2013 Seoul Recap, Part 2: The ABWG

The reason I went to Seoul in the first place was to judge the Angel-in-us Barista World Grand Prix (ABWG). From first moment after I cleared customs in Seoul, Angel-in-us (sounds like “Angelina’s”) made me feel welcome. Despite the fact that my plane was nearly two hours late in arriving (we had a late start and some strong headwinds), my greeter met me with a smile at the airport. He did not complain (at least to me) when it took us two hours to get from the airport to downtown in rush hour traffic. (Travel note: My trip was long, but I had it much easier than some of the other participants. One of the baristas traveled more than 37 hours, from Chile to Seoul, via Atlanta. Two judges, traveling from Europe, spent an unplanned night in a hotel in Istanbul.)

When we finally did make it into Seoul, we skipped the hotel and went directly to the welcome dinner (most of which I missed), where the gathered judges and baristas went over the competition rules. The baristas also drew lots for the presentation order. After dinner, a short walk through Seoul’s Gangnam district to the hotel felt good, despite the cold weather. Seoul’s nighttime brilliance dulled the chill in the air.

The next morning, after a short sleep and a hearty breakfast, we reported to the massive Coex exhibition hall for a short calibration session prior to the start of the competition.

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2013 Seoul Recap, Part 1

The trip to Korea was great fun, and highly exhausting. A week after returning to the States, my body still wondered what time zone it was in. Regardless, traveling to Seoul to judge in the Angel-in-us Barista World Grand Prix (ABWG) was worth every minute of the battle against fatigue. —WH

With around 26 million residents, the Seoul-Incheon metropolitan area has one of the largest agglomerations of people on the planet. Accordingly, the energy level you encounter when you visit the area is as lofty as the high-rise apartments lining the Han River running through downtown. Seoul has the air of a city racing toward the future, and if you visit, prepare yourself for being on the move the entire time.

Seoul’s residents are known for their long work hours and late nights, and fueling that work ethic are large quantities of coffee. Coffee is everywhere in Seoul. It might sound like an exaggeration, but in many parts of the city, every block has at least one café. Most have more. Sometimes, different cafés are stacked on top of each other in the same building! You can find cafés surrounding the busiest intersections, tucked into quiet corners on a hidden streets, inside designer clothing stores. Everywhere you turn, someone in Seoul is serving coffee at all hours, every day.

The Café Show

Since coffee is such a large (and quickly growing) part of Korean culture, it should have been no surprise that the Seoul Café Show was huge event. That said, the Café Show seemed enormous—much larger than the SCAA Event that came to Portland in 2012. Over four days, approximately 100,000 people came through the doors to try various coffees, conduct business, see the latest in coffee roasting, grinding, and brewing technology, and to look at anything you could possibly imagine related to running a coffee company.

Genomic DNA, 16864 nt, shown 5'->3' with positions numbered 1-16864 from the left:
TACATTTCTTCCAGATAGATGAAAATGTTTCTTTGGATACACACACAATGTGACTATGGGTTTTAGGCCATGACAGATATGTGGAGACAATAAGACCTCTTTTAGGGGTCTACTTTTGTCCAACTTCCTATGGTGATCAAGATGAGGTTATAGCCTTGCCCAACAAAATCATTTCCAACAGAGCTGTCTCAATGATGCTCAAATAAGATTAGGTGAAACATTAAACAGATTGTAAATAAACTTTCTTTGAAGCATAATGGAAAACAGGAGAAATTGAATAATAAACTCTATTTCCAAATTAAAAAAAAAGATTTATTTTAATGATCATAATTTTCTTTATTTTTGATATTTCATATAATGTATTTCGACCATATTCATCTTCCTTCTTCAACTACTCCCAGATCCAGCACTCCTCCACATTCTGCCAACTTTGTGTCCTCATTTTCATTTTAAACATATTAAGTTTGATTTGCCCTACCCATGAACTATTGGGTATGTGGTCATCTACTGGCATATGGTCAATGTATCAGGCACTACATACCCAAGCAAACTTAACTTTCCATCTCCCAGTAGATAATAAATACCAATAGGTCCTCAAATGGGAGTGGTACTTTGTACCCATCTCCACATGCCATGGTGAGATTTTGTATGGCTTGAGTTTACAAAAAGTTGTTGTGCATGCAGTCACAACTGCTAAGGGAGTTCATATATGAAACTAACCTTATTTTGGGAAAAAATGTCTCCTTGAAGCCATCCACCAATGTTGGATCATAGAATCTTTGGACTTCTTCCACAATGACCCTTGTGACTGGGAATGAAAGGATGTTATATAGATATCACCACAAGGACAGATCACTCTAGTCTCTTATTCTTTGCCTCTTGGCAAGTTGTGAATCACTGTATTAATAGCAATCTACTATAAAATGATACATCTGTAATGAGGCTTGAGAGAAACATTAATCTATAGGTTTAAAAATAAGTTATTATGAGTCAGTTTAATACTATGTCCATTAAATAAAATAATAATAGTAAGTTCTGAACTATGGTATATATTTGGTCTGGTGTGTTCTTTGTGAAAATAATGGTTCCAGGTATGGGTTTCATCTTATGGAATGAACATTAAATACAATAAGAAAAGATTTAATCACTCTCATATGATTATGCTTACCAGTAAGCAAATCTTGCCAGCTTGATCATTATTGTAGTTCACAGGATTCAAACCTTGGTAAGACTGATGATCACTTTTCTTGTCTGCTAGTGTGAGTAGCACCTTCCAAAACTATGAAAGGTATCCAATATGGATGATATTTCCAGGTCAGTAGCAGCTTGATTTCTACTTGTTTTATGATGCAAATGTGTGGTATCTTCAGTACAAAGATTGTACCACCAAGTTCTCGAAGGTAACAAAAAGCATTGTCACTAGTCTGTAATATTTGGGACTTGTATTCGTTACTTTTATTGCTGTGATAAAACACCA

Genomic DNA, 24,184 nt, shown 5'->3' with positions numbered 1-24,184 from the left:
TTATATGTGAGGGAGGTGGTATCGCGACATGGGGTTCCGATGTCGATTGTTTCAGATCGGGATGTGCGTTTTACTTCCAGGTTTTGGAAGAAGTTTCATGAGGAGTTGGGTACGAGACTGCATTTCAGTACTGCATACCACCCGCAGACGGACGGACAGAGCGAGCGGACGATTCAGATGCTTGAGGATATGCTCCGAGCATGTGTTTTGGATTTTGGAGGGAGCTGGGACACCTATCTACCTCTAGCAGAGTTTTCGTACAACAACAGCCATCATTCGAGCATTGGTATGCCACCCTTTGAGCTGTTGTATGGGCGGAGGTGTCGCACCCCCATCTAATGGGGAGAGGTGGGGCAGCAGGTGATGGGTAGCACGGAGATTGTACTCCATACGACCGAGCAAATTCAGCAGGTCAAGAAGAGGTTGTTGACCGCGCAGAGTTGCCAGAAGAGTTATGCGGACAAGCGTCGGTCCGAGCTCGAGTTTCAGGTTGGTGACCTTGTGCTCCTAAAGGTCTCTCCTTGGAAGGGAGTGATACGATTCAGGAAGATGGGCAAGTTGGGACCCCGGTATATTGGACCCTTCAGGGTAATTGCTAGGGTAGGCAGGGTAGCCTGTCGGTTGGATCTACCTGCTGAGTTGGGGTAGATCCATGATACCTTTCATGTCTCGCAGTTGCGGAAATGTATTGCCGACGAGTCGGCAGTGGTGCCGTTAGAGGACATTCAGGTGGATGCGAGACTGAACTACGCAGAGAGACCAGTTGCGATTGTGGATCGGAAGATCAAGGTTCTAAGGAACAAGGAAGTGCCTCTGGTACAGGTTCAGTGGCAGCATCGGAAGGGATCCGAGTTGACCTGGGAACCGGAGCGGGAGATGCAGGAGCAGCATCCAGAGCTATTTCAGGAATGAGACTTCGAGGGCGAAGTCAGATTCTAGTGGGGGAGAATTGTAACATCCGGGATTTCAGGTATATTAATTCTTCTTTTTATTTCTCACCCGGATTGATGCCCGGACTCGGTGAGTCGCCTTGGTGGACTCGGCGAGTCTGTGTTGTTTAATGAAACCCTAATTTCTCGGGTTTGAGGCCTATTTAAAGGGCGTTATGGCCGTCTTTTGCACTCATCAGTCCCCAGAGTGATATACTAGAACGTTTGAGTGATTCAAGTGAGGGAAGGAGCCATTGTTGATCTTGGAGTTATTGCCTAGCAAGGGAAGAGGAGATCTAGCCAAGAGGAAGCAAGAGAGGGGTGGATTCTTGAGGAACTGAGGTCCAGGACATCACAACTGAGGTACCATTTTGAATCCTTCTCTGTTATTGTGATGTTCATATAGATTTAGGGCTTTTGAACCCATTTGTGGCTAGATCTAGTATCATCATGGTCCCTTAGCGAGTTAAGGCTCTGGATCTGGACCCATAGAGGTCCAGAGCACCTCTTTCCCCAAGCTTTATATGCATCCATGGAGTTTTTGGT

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Portland Coffee’s Got Seoul: The Korean-Portland Coffee Connection

At the beginning of October, I had the pleasure of hosting sixteen Korean coffee professionals for a tour of the Portland coffee scene. In two and a half days, we visited eight cafés, five roasteries, two coffee equipment stores, and attended three different educational events. The itinerary was probably a little too ambitious—by the end of each day, the everyone was floating around in a caffeinated haze. Jet lag contributed to their exhaustion, but so did the crammed schedule. It was the first time I had ever organized a group like this, and I wanted to show them as much of Portland coffee as I could in a short time  (mission accomplished). On the last day, we decided to skip several planned stops so everyone could go shopping (there is more to life than coffee, after all).

Even with the slightly-too-busy schedule, the group seemed to have a good time. We had perfect weather (something I look back upon fondly, watching the falling rain), several laughs, and some in-depth coffee discussions. The best part was exchanging a bit of each others’ cultures and connecting over coffee. Portland did a great job of hosting, and the passion of the city’s coffee people came through as they showed us their companies and explained what made them each unique.


Our group at Nossa Familia's roastery.

This week, it will be the Koreans’ turn to show me around. I will be in Seoul, South Korea, to participate in theAngel-in-us World Barista Grand Prix (AWBG) as a sensory judge. Angel-in-us is a café chain in Korea, owned by Lotte, a large food retail conglomerate founded in Japan, and long-established in Korea as well. For the past several years, Angel-in-us has sponsored barista competitions in Korea, but this will be the first time competitors (and judges) have come from outside Korea. The competition will be held during the Seoul Café Show, one of the biggest coffee trade shows in Asia.* COFFEE Monthly magazine, one of the main sponsors of the Korean-Portland coffee tour, is also a sponsor of the ABWG.

I can’t wait for the trip. I don’t know if the schedule will be quite as full as our tour in Portland, and I’m sure I won’t want to shop as much as some of my new friends did, but it should be a great week all the same.


* The ABWG is separate from the Korean Barista Championship (KBC), also taking place this week